The United Way of the Upper Ohio Valley awarded 20 $500 Self Care –Employee Retention mini grants to each of its member agencies.
Many nonprofit jobs work directly with people who have been through trauma. This can take a large toll on employees mentally and emotionally, resulting in compassion fatigue. A free seminar and this mini grant were the result of a concerning monthly United Way Agency meeting.
“The tone was much different than normal meeting,” said United Way executive director, Jessica Rine. “It was a consistent theme of emotional struggles for themselves and their staff. We knew we had to do something to help these passionate people take time to care for themselves and their coworkers.”
Agencies dealing with elder care, child abuse, childhood trauma and sexual assault discussed topics to help their employees deal with the heaviness of their careers. The group decided to host a free seminar addressing how to take care of your soul, cultivate a positive workplace and encourage employee mental wellness.
Such organizations do not generally have funding available to take care of their employees’ mental well-being from stress caused by the workplace.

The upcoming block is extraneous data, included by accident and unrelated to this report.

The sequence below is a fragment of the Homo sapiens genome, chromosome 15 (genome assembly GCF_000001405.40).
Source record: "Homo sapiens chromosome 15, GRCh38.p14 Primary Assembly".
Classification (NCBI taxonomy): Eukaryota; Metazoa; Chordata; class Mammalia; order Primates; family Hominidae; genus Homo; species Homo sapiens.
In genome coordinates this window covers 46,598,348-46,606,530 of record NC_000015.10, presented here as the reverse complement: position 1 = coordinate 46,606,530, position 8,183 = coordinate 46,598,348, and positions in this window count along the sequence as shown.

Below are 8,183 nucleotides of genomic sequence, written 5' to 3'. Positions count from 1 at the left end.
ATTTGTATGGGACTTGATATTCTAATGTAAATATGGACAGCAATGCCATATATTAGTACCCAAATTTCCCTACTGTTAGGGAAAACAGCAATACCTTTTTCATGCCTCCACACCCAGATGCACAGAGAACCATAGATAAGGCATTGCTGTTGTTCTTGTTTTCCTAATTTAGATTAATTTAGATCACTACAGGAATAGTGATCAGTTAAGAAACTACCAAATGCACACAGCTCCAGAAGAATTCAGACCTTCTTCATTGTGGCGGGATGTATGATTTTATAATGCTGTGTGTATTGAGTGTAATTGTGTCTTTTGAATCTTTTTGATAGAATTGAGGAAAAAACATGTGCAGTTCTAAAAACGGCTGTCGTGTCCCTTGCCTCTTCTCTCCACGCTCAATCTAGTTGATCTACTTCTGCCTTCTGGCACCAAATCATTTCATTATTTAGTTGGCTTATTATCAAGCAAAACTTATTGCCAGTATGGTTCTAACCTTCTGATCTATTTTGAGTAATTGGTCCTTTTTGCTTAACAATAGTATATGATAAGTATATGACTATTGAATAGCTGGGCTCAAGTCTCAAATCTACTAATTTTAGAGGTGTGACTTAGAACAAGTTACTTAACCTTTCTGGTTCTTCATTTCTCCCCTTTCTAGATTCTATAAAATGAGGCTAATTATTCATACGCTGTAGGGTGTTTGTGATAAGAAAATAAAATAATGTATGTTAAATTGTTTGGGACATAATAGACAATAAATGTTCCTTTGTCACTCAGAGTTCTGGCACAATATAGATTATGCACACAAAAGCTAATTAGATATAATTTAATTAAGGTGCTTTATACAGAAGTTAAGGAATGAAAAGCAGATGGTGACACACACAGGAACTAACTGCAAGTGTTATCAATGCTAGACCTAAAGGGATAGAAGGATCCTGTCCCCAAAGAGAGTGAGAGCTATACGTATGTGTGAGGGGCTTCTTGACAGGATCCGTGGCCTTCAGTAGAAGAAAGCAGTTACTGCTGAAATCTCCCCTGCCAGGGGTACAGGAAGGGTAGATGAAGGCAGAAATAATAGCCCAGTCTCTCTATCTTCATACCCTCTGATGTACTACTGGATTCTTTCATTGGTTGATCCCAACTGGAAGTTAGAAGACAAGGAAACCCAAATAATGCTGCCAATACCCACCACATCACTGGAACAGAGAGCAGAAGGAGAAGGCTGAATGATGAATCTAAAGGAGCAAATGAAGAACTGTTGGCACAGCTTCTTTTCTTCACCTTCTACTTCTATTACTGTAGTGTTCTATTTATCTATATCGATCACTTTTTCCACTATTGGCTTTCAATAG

Rine proposed a mini grant to the United Way board of directors executive committee of $500 to each of the 20-member agencies to focus on self care of employees.
“Oftentimes those who give so much to help others forget to also take care of themselves,” said Susan Harrison, executive director of CASA. “This thoughtful grant helps highlight that self care is important and necessary, especially in our industry.”
Some of the agencies used the funding for Christmas gifts, care packages or meals for staff and others scheduled yoga sessions, spa days and motivational speakers.
As with many companies, it has been difficult for nonprofit organizations to hire and maintain employees. According to AlightHR, preventing burnout can lead to employee retention and self care is a big tool in burnout prevention.